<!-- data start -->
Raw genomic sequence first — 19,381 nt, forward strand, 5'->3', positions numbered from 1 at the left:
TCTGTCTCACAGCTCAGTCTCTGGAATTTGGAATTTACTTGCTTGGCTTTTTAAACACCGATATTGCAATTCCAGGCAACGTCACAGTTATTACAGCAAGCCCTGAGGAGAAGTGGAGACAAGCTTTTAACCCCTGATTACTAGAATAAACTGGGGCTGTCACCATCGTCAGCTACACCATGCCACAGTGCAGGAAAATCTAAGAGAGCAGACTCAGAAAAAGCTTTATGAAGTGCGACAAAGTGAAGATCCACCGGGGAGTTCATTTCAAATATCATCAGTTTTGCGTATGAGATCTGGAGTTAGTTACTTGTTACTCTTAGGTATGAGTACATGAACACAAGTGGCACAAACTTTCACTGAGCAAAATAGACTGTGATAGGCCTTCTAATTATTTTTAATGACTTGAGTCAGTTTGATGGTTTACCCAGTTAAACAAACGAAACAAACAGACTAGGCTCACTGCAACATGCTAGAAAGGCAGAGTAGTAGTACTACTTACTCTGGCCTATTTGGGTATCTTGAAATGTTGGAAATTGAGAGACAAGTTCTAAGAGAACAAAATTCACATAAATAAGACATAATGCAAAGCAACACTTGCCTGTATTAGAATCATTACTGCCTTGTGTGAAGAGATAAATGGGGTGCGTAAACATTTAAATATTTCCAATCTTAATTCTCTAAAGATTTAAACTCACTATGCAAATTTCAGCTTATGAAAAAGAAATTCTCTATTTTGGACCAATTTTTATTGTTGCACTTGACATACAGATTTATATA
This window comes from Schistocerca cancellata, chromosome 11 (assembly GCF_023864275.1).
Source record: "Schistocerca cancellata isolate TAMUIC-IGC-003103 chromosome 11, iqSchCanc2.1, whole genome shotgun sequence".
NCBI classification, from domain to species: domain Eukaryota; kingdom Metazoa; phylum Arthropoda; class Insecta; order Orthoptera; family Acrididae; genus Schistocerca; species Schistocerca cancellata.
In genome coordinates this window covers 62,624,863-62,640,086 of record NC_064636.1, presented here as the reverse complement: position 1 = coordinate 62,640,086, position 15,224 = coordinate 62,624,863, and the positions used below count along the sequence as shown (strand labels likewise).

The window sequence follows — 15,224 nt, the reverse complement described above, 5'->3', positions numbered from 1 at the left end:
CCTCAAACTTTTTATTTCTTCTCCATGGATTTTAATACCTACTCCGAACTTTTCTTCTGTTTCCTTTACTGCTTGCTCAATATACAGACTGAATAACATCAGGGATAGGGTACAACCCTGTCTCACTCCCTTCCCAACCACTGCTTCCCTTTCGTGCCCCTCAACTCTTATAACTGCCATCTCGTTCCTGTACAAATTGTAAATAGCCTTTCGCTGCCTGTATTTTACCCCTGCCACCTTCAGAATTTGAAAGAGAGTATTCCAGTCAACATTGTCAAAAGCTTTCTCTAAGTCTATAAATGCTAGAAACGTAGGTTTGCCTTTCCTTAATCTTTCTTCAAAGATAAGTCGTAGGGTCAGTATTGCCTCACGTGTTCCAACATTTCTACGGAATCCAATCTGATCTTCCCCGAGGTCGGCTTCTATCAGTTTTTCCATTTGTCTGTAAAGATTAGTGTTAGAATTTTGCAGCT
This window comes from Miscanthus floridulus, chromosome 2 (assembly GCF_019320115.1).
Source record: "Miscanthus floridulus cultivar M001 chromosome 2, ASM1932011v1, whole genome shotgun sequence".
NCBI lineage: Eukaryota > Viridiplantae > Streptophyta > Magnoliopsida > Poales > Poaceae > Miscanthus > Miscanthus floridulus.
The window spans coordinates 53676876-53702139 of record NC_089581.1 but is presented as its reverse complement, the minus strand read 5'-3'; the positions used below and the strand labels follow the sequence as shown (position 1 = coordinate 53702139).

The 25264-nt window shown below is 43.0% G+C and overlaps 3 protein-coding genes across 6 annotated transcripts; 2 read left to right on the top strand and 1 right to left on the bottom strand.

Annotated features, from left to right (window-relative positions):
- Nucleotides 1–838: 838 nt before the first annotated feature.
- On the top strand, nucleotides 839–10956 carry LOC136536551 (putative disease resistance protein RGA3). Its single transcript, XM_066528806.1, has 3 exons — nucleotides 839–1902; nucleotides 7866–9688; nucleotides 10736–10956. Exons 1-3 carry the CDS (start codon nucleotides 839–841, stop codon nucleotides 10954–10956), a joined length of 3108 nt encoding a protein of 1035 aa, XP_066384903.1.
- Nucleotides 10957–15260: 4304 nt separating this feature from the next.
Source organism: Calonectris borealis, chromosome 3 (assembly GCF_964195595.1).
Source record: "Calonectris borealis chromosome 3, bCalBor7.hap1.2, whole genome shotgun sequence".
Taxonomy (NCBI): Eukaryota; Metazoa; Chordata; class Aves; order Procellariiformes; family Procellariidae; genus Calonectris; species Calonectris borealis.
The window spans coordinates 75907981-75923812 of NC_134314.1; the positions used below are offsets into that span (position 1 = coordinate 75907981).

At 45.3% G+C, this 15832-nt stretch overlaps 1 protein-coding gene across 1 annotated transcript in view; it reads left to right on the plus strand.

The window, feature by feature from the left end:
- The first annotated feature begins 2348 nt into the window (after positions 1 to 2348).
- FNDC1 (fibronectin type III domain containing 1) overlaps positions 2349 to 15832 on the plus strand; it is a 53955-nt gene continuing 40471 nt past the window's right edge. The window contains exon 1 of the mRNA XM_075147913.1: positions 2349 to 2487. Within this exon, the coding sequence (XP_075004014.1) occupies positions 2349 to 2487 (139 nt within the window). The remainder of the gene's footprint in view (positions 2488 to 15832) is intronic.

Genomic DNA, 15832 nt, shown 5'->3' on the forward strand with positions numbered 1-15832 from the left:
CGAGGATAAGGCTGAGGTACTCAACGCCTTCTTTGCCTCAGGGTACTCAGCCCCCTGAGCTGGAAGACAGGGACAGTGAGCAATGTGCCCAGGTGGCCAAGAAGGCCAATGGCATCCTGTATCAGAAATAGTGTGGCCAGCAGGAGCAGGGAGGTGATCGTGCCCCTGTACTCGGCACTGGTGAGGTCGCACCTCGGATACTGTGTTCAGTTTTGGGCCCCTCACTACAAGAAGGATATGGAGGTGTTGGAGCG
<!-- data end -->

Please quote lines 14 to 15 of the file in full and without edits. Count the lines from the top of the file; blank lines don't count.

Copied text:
Annotated features, from left to right (window-relative positions):
- Nucleotides 1–838: 838 nt before the first annotated feature.